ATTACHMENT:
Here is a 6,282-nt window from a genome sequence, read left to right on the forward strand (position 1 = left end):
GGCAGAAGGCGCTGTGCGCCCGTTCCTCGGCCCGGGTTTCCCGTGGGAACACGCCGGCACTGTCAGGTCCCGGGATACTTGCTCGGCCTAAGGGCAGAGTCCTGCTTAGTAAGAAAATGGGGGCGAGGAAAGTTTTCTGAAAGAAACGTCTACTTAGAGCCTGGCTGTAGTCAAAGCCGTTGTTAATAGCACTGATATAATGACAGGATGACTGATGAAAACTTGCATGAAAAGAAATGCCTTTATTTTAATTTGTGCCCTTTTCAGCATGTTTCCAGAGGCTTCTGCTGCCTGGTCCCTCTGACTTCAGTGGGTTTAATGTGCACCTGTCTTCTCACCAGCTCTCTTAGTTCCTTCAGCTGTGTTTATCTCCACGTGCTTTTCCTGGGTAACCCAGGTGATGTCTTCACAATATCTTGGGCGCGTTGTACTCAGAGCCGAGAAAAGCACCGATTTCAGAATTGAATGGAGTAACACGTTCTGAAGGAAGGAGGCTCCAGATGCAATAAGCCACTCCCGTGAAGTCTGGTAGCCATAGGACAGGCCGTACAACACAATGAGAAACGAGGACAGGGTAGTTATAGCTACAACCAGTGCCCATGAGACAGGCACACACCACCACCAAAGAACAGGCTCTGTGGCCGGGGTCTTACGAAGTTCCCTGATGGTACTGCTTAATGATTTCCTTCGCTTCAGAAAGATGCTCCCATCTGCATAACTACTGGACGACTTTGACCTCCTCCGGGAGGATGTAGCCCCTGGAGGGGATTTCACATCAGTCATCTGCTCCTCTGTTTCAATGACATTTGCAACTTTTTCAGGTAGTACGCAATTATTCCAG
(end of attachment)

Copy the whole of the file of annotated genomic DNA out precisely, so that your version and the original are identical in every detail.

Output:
Here is a 6,282-nt window from a genome sequence, read left to right on the forward strand (position 1 = left end):
GGCAGAAGGCGCTGTGCGCCCGTTCCTCGGCCCGGGTTTCCCGTGGGAACACGCCGGCACTGTCAGGTCCCGGGATACTTGCTCGGCCTAAGGGCAGAGTCCTGCTTAGTAAGAAAATGGGGGCGAGGAAAGTTTTCTGAAAGAAACGTCTACTTAGAGCCTGGCTGTAGTCAAAGCCGTTGTTAATAGCACTGATATAATGACAGGATGACTGATGAAAACTTGCATGAAAAGAAATGCCTTTATTTTAATTTGTGCCCTTTTCAGCATGTTTCCAGAGGCTTCTGCTGCCTGGTCCCTCTGACTTCAGTGGGTTTAATGTGCACCTGTCTTCTCACCAGCTCTCTTAGTTCCTTCAGCTGTGTTTATCTCCACGTGCTTTTCCTGGGTAACCCAGGTGATGTCTTCACAATATCTTGGGCGCGTTGTACTCAGAGCCGAGAAAAGCACCGATTTCAGAATTGAATGGAGTAACACGTTCTGAAGGAAGGAGGCTCCAGATGCAATAAGCCACTCCCGTGAAGTCTGGTAGCCATAGGACAGGCCGTACAACACAATGAGAAACGAGGACAGGGTAGTTATAGCTACAACCAGTGCCCATGAGACAGGCACACACCACCACCAAAGAACAGGCTCTGTGGCCGGGGTCTTACGAAGTTCCCTGATGGTACTGCTTAATGATTTCCTTCGCTTCAGAAAGATGCTCCCATCTGCATAACTACTGGACGACTTTGACCTCCTCCGGGAGGATGTAGCCCCTGGAGGGGATTTCACATCAGTCATCTGCTCCTCTGTTTCAATGACATTTGCAACTTTTTCAGGTAGTACGCAATTATTCCAG